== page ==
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Why pumps might not cavitate when NPSHa < NPSHr? Why smaller pumps hardly cavitate?

Why pumps might not cavitate when NPSHa < NPSHr? Why smaller pumps hardly cavitate?

Why pumps might not cavitate when NPSHa < NPSHr? Why smaller pumps hardly cavitate?

(OP)
Hello there,

It is known that NPSHr provided by manufacturer is measured as the point at which the differential head drops by 3%.
Therefore, it doesn't necessarily means that it will (100% for sure) cavitate when NPSHa < NPSHr.

But why is NPSHr is measured like this?
Why in fact cavitation may not occur when NPSHa<NPSHr ?

And how come smaller pumps are actually less prone to cavitate, even when NPSHa < NPSHr ?

Thank you all in advance!

RE: Why pumps might not cavitate when NPSHa < NPSHr? Why smaller pumps hardly cavitate?

How do you know cavitation isn't occurring, and how did you establish the fact that the pump/s aren't cavitating?

It is a capital mistake to theorise before one has data. Insensibly one begins to twist facts to suit theories, instead of theories to suit facts. (Sherlock Holmes - A Scandal in Bohemia.)

RE: Why pumps might not cavitate when NPSHa < NPSHr? Why smaller pumps hardly cavitate?

you don't know any basics.
NPSHA shall be greater by 1m than NPSHr as minimum.
The 3% head drop is method by which NPSHR is measured either by suction throttling or vacumm supression method.
Its not that it is not applicable for smaller pumps, you have again sum confusion.

NPSHA shall always be greater than NPSH3.

A well phrased question has answers in itself!!!

RE: Why pumps might not cavitate when NPSHa < NPSHr? Why smaller pumps hardly cavitate?


But why is NPSHr is measured like this?
Because "cavitation" is difficult to accurately define or measure the onset, whereas 3% drop is relatively straightforward and easy. Any air ingress into the water inlet tends to mask the typical noise heard.

Often the onset of cavitation is higher than the NPSHr curve hence the normal requirement to be min 1m above, however if you operate at lower or higher points on the curve than BEP, this margin can vary - see graph below.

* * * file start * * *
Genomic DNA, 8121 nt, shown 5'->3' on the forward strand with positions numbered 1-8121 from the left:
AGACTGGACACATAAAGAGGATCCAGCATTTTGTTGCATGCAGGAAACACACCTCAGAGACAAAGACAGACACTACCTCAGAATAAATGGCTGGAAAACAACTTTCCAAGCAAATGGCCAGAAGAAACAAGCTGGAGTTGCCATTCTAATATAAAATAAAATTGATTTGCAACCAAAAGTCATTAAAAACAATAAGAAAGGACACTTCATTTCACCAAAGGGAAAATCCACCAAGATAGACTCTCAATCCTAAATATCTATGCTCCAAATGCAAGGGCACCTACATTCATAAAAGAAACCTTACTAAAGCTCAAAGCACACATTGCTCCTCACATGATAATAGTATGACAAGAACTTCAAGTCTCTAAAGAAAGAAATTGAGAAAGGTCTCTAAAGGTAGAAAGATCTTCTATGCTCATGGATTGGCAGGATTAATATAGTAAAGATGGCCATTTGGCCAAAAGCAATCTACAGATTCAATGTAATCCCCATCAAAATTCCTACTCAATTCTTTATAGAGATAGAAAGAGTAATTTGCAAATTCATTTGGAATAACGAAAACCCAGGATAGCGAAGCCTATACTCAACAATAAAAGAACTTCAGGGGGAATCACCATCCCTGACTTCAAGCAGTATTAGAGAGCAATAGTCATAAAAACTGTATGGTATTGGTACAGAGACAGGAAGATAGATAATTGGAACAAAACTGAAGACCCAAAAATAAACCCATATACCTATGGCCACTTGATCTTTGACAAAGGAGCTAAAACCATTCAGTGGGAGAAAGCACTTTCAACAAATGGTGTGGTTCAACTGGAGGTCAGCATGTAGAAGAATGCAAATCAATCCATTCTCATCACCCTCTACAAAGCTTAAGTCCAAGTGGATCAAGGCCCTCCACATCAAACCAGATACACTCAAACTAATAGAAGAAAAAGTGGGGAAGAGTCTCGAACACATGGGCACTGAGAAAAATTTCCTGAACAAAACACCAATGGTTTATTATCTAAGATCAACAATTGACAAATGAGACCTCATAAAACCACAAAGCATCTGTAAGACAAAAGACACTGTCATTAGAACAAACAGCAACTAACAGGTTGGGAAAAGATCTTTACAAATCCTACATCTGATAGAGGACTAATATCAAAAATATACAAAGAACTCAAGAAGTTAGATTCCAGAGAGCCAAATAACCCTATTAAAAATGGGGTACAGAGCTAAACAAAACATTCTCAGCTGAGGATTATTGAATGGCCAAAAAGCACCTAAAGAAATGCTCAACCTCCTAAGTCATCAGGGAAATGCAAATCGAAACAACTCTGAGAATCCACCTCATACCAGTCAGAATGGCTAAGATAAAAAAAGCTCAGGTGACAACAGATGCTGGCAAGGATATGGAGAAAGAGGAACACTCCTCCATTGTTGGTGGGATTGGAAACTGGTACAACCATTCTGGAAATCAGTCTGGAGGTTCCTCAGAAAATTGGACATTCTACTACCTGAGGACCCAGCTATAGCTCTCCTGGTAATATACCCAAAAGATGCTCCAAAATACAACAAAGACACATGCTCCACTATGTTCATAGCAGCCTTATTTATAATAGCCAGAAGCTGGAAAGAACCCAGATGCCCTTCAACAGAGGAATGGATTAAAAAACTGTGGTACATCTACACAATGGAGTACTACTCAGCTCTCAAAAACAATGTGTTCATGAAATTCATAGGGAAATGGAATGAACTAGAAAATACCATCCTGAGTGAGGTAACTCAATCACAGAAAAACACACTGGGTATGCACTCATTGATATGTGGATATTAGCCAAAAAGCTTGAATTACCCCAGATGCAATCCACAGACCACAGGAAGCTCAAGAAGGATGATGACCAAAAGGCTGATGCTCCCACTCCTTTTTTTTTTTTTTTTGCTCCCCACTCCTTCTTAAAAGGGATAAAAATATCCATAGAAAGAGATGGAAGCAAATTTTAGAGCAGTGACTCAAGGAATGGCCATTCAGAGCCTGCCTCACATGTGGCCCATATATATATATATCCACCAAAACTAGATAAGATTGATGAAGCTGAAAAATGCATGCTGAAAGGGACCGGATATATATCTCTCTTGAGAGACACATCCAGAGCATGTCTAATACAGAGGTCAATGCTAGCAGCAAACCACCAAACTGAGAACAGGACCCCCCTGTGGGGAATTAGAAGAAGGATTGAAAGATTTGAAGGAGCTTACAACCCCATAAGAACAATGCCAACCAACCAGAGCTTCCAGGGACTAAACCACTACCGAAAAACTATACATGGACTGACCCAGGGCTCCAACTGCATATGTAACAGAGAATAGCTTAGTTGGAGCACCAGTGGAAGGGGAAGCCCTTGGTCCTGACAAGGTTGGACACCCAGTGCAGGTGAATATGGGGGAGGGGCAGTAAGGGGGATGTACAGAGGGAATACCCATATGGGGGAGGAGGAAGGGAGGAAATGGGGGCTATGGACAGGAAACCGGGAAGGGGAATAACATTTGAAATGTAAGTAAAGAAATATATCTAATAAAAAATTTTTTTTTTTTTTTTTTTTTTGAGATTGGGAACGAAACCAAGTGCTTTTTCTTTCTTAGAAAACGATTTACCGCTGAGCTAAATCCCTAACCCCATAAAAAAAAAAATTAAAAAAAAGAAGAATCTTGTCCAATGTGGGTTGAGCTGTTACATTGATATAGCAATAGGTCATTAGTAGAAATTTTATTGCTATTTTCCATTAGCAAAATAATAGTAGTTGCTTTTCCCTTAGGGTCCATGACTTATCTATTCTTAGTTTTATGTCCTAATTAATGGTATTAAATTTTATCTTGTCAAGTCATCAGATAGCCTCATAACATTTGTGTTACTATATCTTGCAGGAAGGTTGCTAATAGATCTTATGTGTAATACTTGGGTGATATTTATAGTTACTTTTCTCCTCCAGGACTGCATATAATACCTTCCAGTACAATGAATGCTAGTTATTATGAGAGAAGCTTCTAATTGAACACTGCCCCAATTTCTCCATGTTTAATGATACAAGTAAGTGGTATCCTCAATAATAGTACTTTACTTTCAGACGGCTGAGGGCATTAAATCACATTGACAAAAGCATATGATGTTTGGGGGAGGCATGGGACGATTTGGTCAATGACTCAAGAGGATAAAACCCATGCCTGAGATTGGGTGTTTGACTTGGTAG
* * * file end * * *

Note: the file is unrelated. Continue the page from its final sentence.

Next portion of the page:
Why in fact cavitation may not occur when NPSHa<NPSHr ?

Because you can't hear it or maybe there is air in the fluid which helps mask the noise / prevents cavitation.

And how come smaller pumps are actually less prone to cavitate, even when NPSHa < NPSHr ?
Not something I've come across as a trend, but maybe the external noise is just less relevant. Cavitation is impacted by specific speed so maybe that has something to do with it.

Remember - More details = better answers
Also: If you get a response it's polite to respond to it.

RE: Why pumps might not cavitate when NPSHa < NPSHr? Why smaller pumps hardly cavitate?

Possibly in some smaller pumps,especially in those of low to medium head, the increase in pressure in the impeller doesn't result in such a violet implosion as the cavitation bubble collapse, therefore less noise/ less damage.

Just my first-off thoughts.

Maybe Johhny Pellin will / can add something from experience with the small high pressure pumps in his plant.

It is a capital mistake to theorise before one has data. Insensibly one begins to twist facts to suit theories, instead of theories to suit facts. (Sherlock Holmes - A Scandal in Bohemia.)

RE: Why pumps might not cavitate when NPSHa < NPSHr? Why smaller pumps hardly cavitate?

NPSHR has +0% tolerance in every spec and standard that I am aware of. It must be a conservative number so that every time that pump is manufactured, NPSHR is less than or equal to the value that was quoted.

So, if NPSHA<NPSHR, a pump with perfect castings might not cavitate, at least not as measured by a 3% head drop. Small pumps are more sensitive to little variations in the castings (surface condition, vane thickness) so the difference between a "good impeller" and a "not so good impeller" has more of an effect on NPSHR than with larger pumps.

RE: Why pumps might not cavitate when NPSHa < NPSHr? Why smaller pumps hardly cavitate?

(OP)
Thank you all for your inputs.

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